Vince Cable’s speech at the Lib Dem party conference seemed chaotic and anti-market, where his Labour predecessors might have positioned themselves more skilfully at a mid-point between business and detractors of the free market.


First, let me hold up my hands and say

Vince Cable speaks to the Lib Dem party conference

1. I know this train of thought has little or nothing to do with climate change, but it interested me to explore some rhetoric as part of a wider project of thinking about communications.

2. My understanding of party political speeches is limited to what I read in the papers, and doubtless major conference speeches are carefully tailored to many different audiences and speechwriters do not just knock out anything they think sounds good and there are many layers there I can’t begin to fathom. So by all means take my thoughts with a pinch of salt.


In watching Vince Cable’s speech today to the Liberal Democrat party conference and the subsequent news coverage I found myself asking WWBD? – what would Blair do? The Business Secretary and high-profile Lib Dem coalition member’s staff leaked phrases which appeared on the Guardian website last night including his intention to “shine a harsh light into the murky world of corporate behaviour” and “Let me be quite clear…the government’s agenda is not one of laissez-faire. Markets are often irrational or rigged”. These turns of phrases suggested an aggressively anti-business and anti-market approach that made the headlines but was nothing like the detail of the speech itself, which at one point explicitly agreed with Adam Smith.

Blair: Still in many ways the yardstick for political public speaking. He and his team earned the reputation "sultans of spin"

Buried as I am in the former Prime Minister’s autobiography, my impression is that the new Labour project in general and Blair in particular, always seemed to have a knack for stating their own mid-point between two positions. Most clearly this came from their positioning between the far left of Old Labour and the hard right of the Tories, but also time and again on other issues. “Tough on crime, tough on the causes of crime” springs to mind, but a quick flick through the internet shows me “An Age of Achievement is within our grasp – but it depends on an Ethic of Education” from Blair’s 1996 Ruskin speech. Both of these deliberate sound bites take a straightforward statement and modify it with a balancing statement to show the two strands of ideas being reconciled.

Rethinking capitalism

Cable similarly presented two ideas in his speech and vaguely sought to reconcile them. But the soundbites were unequivocal and the reality of the speech seemingly fudged. He argued at one point “we need successful business” but followed up that statement with two paragraphs of strong anti-capitalist rhetoric. He later returned to the need to drive growth in a section on where it would come from and has protested elsewhere that he is resolutely not as anti-business as the main soundbites from his speech suggest, but the overall impression was of schizophrenia rather than reconciliation of two conflicting perspectives into, if I may use the phrase, a third way.

My impression is that Cable, following much of the current climate of opinion is looking for a new model for capitalism, a popular topic following the banking crash and disillusionment with market economics. I can give you no better evidence of this wider sense of a public discussion moving that way than the recent New Statesman article on the recent wave of books on this topic. His suspicion of large-scale corporate takeovers, his chastisement of banks while also explicitly intending to rely on them to fuel recovery and his rhetoric in today’s speech of reining in capitalism to create “a level playing field for small business” suggest he favours state invention as a means of managing and aiding market capitalism. It is as if he divides his ideas into encouraging “good” aspirational, competitive, hard-working business and “bad” greedy, oversized and powerful business. If this state-enabled capitalism is his key message – and that’s a big “if” – it is not coming across.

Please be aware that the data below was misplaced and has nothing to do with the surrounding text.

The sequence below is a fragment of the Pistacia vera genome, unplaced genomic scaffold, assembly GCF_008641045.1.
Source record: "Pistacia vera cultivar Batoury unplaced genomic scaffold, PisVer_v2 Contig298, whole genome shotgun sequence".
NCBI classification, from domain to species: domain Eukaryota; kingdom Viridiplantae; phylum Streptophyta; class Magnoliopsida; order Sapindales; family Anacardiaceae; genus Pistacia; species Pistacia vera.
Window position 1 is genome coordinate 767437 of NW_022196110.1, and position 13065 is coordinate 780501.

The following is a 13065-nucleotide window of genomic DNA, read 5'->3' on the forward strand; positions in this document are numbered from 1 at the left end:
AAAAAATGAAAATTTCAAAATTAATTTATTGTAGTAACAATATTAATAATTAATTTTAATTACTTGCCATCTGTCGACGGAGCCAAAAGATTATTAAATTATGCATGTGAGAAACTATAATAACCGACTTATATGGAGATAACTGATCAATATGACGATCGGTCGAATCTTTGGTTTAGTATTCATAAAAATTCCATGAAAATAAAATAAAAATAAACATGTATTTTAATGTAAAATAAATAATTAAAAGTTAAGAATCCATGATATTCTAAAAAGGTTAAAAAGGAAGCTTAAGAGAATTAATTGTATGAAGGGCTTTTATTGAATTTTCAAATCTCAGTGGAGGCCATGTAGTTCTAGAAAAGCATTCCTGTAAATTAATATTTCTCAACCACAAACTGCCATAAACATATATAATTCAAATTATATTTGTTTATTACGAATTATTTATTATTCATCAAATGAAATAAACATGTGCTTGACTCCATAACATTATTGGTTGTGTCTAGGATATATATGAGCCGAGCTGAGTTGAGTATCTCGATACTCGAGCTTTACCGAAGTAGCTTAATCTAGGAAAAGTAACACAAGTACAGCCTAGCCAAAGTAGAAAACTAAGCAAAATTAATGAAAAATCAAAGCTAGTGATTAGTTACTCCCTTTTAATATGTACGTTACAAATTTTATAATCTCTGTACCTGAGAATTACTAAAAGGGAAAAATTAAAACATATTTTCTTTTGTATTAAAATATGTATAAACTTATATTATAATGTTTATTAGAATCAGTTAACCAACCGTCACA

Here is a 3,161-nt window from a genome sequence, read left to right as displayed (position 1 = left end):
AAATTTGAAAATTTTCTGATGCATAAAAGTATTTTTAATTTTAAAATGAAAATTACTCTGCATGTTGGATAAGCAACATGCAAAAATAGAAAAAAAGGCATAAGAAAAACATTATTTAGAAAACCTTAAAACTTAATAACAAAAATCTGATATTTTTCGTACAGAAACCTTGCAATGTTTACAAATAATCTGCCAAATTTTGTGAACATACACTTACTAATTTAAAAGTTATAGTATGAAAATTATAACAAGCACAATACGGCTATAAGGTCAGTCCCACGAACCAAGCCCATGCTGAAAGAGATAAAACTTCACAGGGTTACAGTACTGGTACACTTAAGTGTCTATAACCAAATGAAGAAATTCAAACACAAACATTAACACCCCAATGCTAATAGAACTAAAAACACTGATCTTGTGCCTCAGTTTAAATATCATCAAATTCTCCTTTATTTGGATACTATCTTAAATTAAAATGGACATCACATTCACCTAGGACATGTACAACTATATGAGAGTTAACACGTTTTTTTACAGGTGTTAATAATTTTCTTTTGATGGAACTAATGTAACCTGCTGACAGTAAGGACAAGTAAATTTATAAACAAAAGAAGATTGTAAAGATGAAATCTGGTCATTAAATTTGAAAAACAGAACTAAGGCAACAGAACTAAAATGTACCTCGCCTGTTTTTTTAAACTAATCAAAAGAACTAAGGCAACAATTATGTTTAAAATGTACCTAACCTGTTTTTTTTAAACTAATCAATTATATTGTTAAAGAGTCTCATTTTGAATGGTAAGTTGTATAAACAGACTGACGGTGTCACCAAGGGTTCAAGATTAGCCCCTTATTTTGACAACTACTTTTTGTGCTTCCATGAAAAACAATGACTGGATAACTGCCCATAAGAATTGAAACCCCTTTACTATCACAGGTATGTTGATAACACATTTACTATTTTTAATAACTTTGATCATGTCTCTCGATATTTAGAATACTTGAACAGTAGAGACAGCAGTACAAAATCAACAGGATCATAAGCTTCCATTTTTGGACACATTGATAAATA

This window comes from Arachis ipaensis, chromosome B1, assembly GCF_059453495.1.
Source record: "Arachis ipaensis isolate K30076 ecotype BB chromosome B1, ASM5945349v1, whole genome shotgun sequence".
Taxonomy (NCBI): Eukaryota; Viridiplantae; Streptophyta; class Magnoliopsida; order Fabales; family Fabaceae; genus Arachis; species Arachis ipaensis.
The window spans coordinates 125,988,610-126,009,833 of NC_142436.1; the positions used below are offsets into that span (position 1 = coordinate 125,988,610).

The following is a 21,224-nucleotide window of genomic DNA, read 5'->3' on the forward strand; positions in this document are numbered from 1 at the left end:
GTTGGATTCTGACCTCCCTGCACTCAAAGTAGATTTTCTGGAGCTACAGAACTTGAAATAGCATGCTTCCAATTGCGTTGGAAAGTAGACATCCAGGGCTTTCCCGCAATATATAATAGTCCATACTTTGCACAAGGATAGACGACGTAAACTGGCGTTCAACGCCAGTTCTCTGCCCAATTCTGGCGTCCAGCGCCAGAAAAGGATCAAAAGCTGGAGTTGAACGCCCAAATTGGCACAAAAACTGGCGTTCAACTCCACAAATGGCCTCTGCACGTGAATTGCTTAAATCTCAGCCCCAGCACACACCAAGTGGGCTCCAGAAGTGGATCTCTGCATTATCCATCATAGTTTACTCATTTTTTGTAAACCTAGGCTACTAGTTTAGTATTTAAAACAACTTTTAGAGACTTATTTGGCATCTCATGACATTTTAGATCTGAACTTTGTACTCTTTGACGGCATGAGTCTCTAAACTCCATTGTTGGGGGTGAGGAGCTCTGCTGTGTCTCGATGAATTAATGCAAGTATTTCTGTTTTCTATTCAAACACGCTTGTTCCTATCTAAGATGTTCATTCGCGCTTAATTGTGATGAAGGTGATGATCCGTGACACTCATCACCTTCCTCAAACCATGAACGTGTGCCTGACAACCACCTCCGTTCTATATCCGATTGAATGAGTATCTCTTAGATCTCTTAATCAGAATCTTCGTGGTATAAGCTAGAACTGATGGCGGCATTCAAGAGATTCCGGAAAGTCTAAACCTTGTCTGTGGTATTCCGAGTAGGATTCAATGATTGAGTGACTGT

Toby Ziegler, the fictional White House Director of Communications and principle speechwriter on TV series "The West Wing". Hero and inspiration to many fans

Your blogger’s failed Toby Ziegler moment

I thought I’d try my hand at writing a New Labouresque soundbite to this effect and see if I have a future as a West-Wing style political operator. This has gone absolutely nowhere, but here are my attempts:

Markets must be allowed liberty, but not licence” – not clear enough.

The wild horses of markets power our economy, but should not be allowed to stampede through the town” – ridiculous flowery metaphor.

A friend to business, an enemy to business gone bad” – “business gone bad” sounds absurd, vaguely like a zombie movie.

We must chart a middle course between the rock of too much government management, stifling innovation and restricting growth, and the hard place of markets raging out of control and damaging that same growth” – tortuous attempt to fit an idea round a cliché.

Lessons for climate change communication

Perhaps nothing too clear-cut, but there is no doubt that there are examples of polarisation in climate change debates to be overcome, not only the rethinking of climate sceptics following the storm of “climategate” but also the need to reconcile adaptation and mitigation, market approaches and bottom-up approaches, technological development and behaviour change and climate change with peak oil and sustainability. Much as New Labour tried to hold onto the support of both the old left and the centre-left middle class, so climate change policy and rhetoric may need to drag together nature-loving conservationists and hard-nosed economists.

Food for thought.